One of my favorite parts about going to the symphony takes place before the conductor even lifts his baton. It’s when the orchestra begins to tune, when a cacophony of sound transforms into one beautiful unison note. Audience members hurry from the lobby to their seats so they’re not stuck waiting for the opening number to finish.
(Check out this audio clip to experience the wonder. By the way, the coughing is coming from the choir, which is sort of their way of tuning.)
Personally, I don’t like having to tune my instruments. (I bet Chris Tomlin doesn’t have to tune his own guitar. See my post on why I envy him and his worship cohorts.) I would never have the patience to tune a piano. But tuning is the first thing I do before I practice even on my own and definitely with other musicians. It’s also the last thing I do after our soundcheck.
(As a side note, I’ve actually had some rookie guitarists show up to rehearsal claiming, “I tuned it at home yesterday.”)
This past Sunday when I was tuning not only my electric but also the nylon string I used for an offering song, I saw how the process of tuning my instruments is like tuning myself in to the Holy Spirit. It’s essential not just in leading worship but even more so in everyday life to walk attuned to God.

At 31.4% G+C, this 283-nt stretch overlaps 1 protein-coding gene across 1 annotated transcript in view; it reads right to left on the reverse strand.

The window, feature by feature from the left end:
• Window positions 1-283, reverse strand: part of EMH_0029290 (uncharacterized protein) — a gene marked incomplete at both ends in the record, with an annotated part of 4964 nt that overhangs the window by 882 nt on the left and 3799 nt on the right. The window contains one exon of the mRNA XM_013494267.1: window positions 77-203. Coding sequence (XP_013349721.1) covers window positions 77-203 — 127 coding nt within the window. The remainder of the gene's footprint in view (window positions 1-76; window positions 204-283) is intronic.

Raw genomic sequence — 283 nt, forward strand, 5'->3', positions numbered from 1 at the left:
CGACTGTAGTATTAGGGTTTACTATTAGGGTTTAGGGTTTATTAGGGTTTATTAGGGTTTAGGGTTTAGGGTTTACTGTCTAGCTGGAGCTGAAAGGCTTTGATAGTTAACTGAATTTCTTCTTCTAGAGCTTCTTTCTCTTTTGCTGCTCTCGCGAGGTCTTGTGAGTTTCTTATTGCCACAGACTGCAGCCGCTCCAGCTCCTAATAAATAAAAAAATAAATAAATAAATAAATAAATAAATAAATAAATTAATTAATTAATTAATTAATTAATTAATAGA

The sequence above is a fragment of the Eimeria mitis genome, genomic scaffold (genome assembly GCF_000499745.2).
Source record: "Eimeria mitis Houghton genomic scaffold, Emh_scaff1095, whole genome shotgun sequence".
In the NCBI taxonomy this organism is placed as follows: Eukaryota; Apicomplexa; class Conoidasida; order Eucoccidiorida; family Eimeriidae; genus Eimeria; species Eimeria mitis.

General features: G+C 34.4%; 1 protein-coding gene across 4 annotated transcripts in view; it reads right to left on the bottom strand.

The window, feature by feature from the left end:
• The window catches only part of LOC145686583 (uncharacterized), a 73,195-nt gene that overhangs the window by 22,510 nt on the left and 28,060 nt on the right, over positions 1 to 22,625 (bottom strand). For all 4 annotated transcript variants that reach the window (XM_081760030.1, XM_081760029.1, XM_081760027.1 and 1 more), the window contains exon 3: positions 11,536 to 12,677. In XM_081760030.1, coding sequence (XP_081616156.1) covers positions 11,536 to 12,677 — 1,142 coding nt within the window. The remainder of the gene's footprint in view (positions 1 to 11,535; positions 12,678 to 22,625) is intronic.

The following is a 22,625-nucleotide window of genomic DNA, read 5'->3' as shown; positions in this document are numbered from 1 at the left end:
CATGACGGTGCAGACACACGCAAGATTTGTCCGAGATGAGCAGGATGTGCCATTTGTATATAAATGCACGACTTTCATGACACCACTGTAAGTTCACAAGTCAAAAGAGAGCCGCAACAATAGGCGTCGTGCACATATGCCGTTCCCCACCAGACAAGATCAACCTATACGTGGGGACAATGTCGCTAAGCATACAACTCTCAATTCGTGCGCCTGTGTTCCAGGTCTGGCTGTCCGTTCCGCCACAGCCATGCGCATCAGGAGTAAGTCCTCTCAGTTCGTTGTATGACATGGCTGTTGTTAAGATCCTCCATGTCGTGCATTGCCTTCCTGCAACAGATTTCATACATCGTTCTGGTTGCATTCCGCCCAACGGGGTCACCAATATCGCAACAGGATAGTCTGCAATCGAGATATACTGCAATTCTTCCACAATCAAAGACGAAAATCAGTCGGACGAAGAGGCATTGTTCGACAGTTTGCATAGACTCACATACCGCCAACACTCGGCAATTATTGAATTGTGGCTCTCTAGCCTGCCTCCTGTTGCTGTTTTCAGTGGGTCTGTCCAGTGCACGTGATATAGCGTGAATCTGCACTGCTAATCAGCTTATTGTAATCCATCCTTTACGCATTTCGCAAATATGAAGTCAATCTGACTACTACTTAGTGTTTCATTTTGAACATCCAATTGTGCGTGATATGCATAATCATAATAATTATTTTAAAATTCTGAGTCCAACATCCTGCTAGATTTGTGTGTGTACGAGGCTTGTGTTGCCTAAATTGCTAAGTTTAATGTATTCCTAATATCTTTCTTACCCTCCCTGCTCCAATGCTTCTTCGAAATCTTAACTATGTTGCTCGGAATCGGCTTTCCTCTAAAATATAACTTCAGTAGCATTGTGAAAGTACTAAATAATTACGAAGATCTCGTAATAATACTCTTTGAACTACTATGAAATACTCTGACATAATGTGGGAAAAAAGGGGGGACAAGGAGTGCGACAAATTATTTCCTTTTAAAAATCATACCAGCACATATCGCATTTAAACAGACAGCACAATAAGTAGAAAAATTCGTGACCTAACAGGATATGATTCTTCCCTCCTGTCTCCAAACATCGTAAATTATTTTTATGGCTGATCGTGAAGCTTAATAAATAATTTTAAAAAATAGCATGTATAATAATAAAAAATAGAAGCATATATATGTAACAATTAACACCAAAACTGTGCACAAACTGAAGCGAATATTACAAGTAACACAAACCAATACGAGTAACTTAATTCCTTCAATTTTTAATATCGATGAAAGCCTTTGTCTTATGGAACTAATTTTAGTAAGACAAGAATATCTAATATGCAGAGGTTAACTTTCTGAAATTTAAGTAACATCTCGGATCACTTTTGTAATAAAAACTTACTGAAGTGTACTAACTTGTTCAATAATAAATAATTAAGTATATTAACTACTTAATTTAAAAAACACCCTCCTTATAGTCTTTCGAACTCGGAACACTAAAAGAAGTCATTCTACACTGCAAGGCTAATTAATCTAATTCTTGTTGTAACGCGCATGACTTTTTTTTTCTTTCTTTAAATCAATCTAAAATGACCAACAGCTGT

Which strings are flat? Which are sharp? Not until it’s perfect—as perfect as my meter attests—will it sound right. Such is the case in life. Where am I stubbornly pushing sharp? Where I am I lazily falling flat?
A couple days ago I was reading the book of Acts and ran across this passage:
And they went through the region of Phrygia and Galatia, having been forbidden by the Holy Spirit to speak the word in Asia. And when they had come up to Mysia, they attempted to go into Bithynia, but the Spirit of Jesus did not allow them. —Acts 16:6-7 ESV
These were men of prayer attuned to the Holy Spirit—specifically, Paul and Timothy. They were not only sensitive to God’s leading but also obedient. Interestingly, if you continue reading, you’ll find they were directed to Macedonia, where they would eventually be beaten and jailed. God was up to something.
Each day, and throughout the day, I need to match up to God’s A440. Only then will I be able to create beautiful music. On my own I might be fine. But in God’s symphony, I need to listen to Jesus the concert master’s pitch.
(I may have taken this metaphor too far.)